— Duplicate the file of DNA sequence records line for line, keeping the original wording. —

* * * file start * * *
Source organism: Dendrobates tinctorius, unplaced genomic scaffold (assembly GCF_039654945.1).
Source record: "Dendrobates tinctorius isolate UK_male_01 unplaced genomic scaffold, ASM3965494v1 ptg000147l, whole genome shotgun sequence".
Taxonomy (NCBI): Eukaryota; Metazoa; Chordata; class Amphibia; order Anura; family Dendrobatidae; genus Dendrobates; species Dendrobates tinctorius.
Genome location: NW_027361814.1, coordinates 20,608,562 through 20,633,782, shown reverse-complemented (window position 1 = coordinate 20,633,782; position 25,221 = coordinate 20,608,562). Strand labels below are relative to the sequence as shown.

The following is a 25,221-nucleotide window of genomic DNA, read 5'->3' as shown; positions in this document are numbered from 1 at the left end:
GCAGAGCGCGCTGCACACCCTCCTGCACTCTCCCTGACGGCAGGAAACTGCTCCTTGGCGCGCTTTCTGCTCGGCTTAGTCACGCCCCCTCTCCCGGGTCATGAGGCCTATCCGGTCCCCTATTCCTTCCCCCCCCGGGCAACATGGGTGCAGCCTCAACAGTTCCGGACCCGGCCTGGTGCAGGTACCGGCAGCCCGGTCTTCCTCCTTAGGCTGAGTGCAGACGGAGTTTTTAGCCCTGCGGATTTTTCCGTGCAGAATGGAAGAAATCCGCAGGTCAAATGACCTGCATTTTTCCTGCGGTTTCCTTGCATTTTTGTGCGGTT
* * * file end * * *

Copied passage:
Source organism: Dendrobates tinctorius, unplaced genomic scaffold (assembly GCF_039654945.1).
Source record: "Dendrobates tinctorius isolate UK_male_01 unplaced genomic scaffold, ASM3965494v1 ptg000147l, whole genome shotgun sequence".
Taxonomy (NCBI): Eukaryota; Metazoa; Chordata; class Amphibia; order Anura; family Dendrobatidae; genus Dendrobates; species Dendrobates tinctorius.
Genome location: NW_027361814.1, coordinates 20,608,562 through 20,633,782, shown reverse-complemented (window position 1 = coordinate 20,633,782; position 25,221 = coordinate 20,608,562). Strand labels below are relative to the sequence as shown.

The following is a 25,221-nucleotide window of genomic DNA, read 5'->3' as shown; positions in this document are numbered from 1 at the left end:
GCAGAGCGCGCTGCACACCCTCCTGCACTCTCCCTGACGGCAGGAAACTGCTCCTTGGCGCGCTTTCTGCTCGGCTTAGTCACGCCCCCTCTCCCGGGTCATGAGGCCTATCCGGTCCCCTATTCCTTCCCCCCCCGGGCAACATGGGTGCAGCCTCAACAGTTCCGGACCCGGCCTGGTGCAGGTACCGGCAGCCCGGTCTTCCTCCTTAGGCTGAGTGCAGACGGAGTTTTTAGCCCTGCGGATTTTTCCGTGCAGAATGGAAGAAATCCGCAGGTCAAATGACCTGCATTTTTCCTGCGGTTTCCTTGCATTTTTGTGCGGTT